The Torah Tetsave portion speaks about the pure olive oil with which the holy Menorah was lit in the Temple. The olive oil has 2 characteristics: on the one hand, it permeates all other materials. Did you ever see what happens when a drop of olive falls on a big stack of papers? It goes in very deep. On the other hand, the oil always floats on top of the other liquids and never mixes with them, no matter how much we try to stir it. Try this experience at home 😊

This is how we should behave in our everyday lives. We can be in contact with the rest of the world and influence it, but without being influenced by it.

Many times, we think that in order to be accepted and valued by others, we need to act like them, losing our identity. But the world appreciates those who have their own character, those who keep their values even when people around them behave differently.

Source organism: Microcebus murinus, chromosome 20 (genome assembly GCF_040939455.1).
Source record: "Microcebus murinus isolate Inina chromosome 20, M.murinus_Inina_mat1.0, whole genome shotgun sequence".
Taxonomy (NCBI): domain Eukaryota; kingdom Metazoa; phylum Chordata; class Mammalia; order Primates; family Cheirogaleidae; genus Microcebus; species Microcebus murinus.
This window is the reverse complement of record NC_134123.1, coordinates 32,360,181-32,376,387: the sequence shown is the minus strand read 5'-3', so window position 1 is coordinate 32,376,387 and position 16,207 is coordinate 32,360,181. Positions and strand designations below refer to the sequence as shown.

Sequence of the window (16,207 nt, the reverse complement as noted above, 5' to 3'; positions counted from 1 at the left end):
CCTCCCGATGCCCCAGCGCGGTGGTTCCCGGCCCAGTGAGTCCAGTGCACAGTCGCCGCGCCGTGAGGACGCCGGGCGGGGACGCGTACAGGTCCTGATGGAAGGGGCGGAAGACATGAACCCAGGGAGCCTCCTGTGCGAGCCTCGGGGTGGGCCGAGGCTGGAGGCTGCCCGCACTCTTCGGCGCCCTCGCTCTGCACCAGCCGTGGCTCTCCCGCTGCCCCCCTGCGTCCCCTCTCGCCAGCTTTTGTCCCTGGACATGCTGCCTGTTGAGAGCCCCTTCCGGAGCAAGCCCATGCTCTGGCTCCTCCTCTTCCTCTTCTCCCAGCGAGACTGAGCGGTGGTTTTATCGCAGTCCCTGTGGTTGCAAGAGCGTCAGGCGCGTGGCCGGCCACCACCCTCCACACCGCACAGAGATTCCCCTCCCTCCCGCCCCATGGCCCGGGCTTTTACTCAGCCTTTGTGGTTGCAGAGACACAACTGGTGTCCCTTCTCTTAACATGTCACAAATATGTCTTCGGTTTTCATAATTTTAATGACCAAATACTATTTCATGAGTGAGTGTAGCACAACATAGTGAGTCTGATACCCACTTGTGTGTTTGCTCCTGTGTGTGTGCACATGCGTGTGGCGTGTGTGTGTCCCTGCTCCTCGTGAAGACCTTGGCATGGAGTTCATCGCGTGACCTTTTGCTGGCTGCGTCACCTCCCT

So, this week, let’s to our Jewish identity, without being concerned about what will our friends or colleagues think about us. With Shabbat candles (girls and women), Tefilin (boys and men), study of Torah and all other Mitsvot.

If we act like the olive oil, G-d will surely bring us Mashiach now!

Shabbat Shalom!

Hanna

Who should do the first step? - Teruma

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“At the beginning, G-d was homeless, this is why he ordered His people to build Him a home”.

Where is this written? Nowhere. But what is written is that G-d asked the people to build a Sanctuary for Him, in this week’s Parasha Trauma: “They shall make for Me a Sanctuary, that I may dwell among them.”

But why should G-d ask for such a thing? Was He missing a home? Until we built the Sanctuary, was He not present with us down here?

After all, G-d had just descended on Mount Sinai and spoken to us. Why does He suddenly need a Sanctuary in order to do it? What is the difference?